New Facebook pages are new

By Lisa • Comment • 6 Mar 2012

As the furore over Facebook’s mandatory move to Timeline for profiles dies down, a new, albeit nearly identical, one is set to raise its head. Just like profiles, Facebook pages are going the way of the timeline. For new companies just dipping their toes into social media, this means that what they thought a Facebook page was all about is simply no longer an option.

For example, one of my Facebook projects last year was to create a competition app for Autotrader. The landing page for the app was strategically placed to encourage new visitors to like the page and enter the competition. It used to be that you could set your landing page to display an app in an iFrame and drive your customers directly to the content you wanted them to engage with.

This is, as of the end of March, no longer going to be an option. With a timelined page, what you see is all you get – look at the image at right*. You can still have apps (with the option of an 810 pixel wide version, which is nice), but can not land on them. It’s also worth noting that the cover image can not have a call to action, so no discount codes, no website addresses, no giant pointing finger asking you to like the page.

So what’s a forward-thinking business wanting to tap into the massive Facebook audience to do? Well, it pretty much means getting down to brass tacks, as it were. Create and share interesting content to engage your audience. Ensure that your content reflects your brand and builds upon it. Be consistent, but know the boundary between frequent and annoying (a post once or twice a day is enough). Know when your audience is likely to interect with you – the new page insights give you the tools to work that out. If you build an app, make sure it’s relevant and compelling and isn’t just a ploy to get people to “like” your page (“likes” aren’t currency – if you don’t engage, a “like” isn’t worth a French franc).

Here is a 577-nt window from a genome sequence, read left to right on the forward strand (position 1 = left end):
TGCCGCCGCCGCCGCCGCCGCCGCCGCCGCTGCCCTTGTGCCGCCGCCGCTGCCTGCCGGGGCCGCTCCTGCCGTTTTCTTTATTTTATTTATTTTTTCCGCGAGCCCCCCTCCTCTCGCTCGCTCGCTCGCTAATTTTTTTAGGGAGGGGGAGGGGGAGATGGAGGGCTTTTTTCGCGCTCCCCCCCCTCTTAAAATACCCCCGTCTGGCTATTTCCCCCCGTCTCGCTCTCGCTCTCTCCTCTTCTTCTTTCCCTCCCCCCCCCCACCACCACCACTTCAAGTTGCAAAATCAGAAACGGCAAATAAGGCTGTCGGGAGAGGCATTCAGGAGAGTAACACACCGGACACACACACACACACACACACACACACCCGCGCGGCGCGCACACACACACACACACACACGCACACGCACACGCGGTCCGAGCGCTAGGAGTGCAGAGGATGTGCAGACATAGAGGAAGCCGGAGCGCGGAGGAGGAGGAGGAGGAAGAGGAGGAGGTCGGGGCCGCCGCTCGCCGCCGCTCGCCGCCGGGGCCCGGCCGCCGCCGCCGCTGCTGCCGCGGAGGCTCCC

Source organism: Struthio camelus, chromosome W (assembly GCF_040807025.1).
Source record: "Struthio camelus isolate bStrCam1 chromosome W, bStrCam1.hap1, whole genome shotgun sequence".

It’s a shame for social media agencies who depended on app development as a business model, but, to be honest, for brands, it’s probably the right move. Like most Facebook users, I get annoyed by constant interface change, but I can see lots of reasons to embrace this one.

(*P.S., my Facebook page is one I use for testing client apps and all my “fans” are simply co-workers. Not to be used as an example of good social media marketing!)

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